Paying subscribers get to see quite a bit more of Rick’s Picks than lurkers might infer from reading the free commentaries that go out each day to many thousands of readers. A headline that will have caught the eye of the latter was this one, from the May 2 edition: Gold’s Nastiness Hints of a Major Bottom. Comex June Gold subsequently fell $76, and we were therefore unsurprised to receive e-mails from lurkers who evidently had been caught flat-footed by this supposedly unforeseen (by us, anyway) bout of weakness. In fact, the daily “trading touts” that lie behind the Rick’s Picks subscriber wall have been far more cautious than outsiders would likely know. Just yesterday, in fact, we offered a projection for GDXJ, a proxy for junior mining stocks, that may have caused some subscribers’ scalps to crawl. (Click here for a free trial subscription if you want to see just how low we think this favorite of gold bulls could conceivably go.)
So which is it: Are we bullish on gold, as our headlines would seem to imply? Or do we privately shrink from the risk of owning bullion? The answer is that, although we are bullish on gold and silver for the long-term and have been socking away bullion coins for years, we are not so certain that it will achieve the stratospheric heights that some gurus have predicted. However, what we are most confident in saying is that, come hell or high water, gold’s purchasing power will more than hold its own relative to all other classes of investable assets. We would concede, however, that the fantastic price targets of some bullion superbulls have a few things going for them. For one, the U.S. dollar is already intrinsically worthless, and that implies that real money – i.e., gold – will someday soar on the epiphany. And for two, in a true global financial crisis, if commodity regulators were to allow individual holders of paper gold to press their claims for delivery against the likes of Goldman, J.P. Morgan, Morgan Stanley at al., the resulting short squeeze could in theory spike gold to unimaginable heights. However, we did not emerge a while back from an ugly brawl with the hyperinflationists without learning from it. In that regard, speaking as charter members of the hardcore deflationist camp (footnote: we were writing articles about the coming deflation for Barron’s and the San Francisco Examiner nearly 20 years ago, when it was looney-bin talk), we do not share the certitude of some that hyperinflation is inevitable. That is not withstanding the fact that Peter Schiff and blogger FOFOA have laid out quite plausible scenarios for hyperinflation.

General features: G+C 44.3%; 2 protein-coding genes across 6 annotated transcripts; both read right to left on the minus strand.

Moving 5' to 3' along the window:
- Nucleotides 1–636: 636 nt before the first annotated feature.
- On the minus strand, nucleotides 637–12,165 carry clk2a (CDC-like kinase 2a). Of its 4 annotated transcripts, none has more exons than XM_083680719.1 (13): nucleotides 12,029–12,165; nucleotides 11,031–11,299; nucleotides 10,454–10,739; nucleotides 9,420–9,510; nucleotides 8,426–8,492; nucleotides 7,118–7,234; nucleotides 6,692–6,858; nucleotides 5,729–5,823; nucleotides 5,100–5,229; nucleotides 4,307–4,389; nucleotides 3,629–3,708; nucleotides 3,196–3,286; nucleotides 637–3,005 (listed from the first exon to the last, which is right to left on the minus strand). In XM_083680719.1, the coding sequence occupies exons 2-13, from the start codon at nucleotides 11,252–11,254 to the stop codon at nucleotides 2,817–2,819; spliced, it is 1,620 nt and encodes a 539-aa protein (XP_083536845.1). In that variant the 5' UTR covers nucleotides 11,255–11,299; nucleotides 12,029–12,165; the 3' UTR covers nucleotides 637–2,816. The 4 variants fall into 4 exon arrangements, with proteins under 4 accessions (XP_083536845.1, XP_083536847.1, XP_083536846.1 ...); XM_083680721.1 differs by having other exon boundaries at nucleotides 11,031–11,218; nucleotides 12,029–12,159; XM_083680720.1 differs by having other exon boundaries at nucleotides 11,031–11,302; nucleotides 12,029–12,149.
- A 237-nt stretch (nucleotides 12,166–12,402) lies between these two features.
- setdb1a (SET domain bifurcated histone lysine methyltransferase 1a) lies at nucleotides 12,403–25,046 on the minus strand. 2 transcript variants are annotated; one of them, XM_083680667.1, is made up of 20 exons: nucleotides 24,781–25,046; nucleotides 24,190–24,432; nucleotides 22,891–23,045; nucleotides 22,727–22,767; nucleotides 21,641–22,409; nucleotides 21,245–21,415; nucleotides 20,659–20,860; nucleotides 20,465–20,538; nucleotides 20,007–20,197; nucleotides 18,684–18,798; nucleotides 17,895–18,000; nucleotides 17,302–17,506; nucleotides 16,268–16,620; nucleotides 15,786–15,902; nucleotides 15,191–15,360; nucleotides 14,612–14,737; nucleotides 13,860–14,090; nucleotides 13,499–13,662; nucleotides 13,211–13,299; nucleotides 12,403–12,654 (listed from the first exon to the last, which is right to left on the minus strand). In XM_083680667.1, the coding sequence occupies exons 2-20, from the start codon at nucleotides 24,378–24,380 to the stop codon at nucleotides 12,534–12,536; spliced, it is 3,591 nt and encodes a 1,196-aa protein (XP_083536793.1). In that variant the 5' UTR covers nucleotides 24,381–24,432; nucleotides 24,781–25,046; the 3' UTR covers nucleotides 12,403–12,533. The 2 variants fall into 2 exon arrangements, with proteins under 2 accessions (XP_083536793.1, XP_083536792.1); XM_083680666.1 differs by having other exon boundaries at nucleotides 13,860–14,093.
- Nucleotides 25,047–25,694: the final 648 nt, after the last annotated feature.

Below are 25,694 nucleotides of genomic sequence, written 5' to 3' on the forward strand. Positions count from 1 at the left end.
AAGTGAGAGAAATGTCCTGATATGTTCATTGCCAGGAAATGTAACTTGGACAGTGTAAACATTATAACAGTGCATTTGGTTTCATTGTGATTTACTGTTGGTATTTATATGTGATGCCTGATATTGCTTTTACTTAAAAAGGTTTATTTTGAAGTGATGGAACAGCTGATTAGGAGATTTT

When Dollars Are Golden
But here’s a scenario of our own in which the global economy collapses and goes straight to deflation with no hyperinflationary phase: You wake up one morning and, for reasons of something awful that has occurred in Europe, the financial markets are in chaos. By 10 a.m., there are lines outside most U.S. banks. Unfortunately, all depositors will go home empty handed, since, as we have noted here many times before, banks keep very little cash in their vaults. By then, it seems entirely likely that credit cards and ATMs will have ceased to function and that credit limits will have been “temporarily” capped. So how will you pay for your groceries, or gas, or…anything? Will vendors take your Krugerrands, Maple Leafs and silver rounds? Will they value your Morgan silver dollars at $35, as dealers do? Or will they give you just a dollar’s worth of merchandise in exchange for your silver dollar? Put yourself in the vendor’s place and you can probably see that he’ll be most comfortable taking the traditional ones, fives and twenties. But how many of them do you have lying around? A couple of hundred dollar’s worth, right? Scarce but infinitely fungible in the aftermath of a global collapse, cash money would not likely cede much ground to gold as money. And that is how a fundamentally worthless, debt-encumbered dollar could become as precious as gold. At least for a while, that is. Sooner or later, the $150 trillion that we “owe ourselves” now and in the future (a conservative estimate, as far as we’re concerned) will have to be discharged, either through hyperinflation; or by deflation (i.e., universal bankruptcy).
Which is more likely? If politics or history apply, the hyperinflationists will hold the edge at that point. But anyone who professes certitude about how the collapse of the global financial system will play out is just blowing smoke. As for gold superbulls, even if they are right, which they quite possibly will be, we doubt it will be easy in a severe crisis, or even its aftermath, for hoarders to exchange Krugerrands ostensibly worth $10,000 apiece for, say, Canadian farm land (our favorite investable asset, by the way).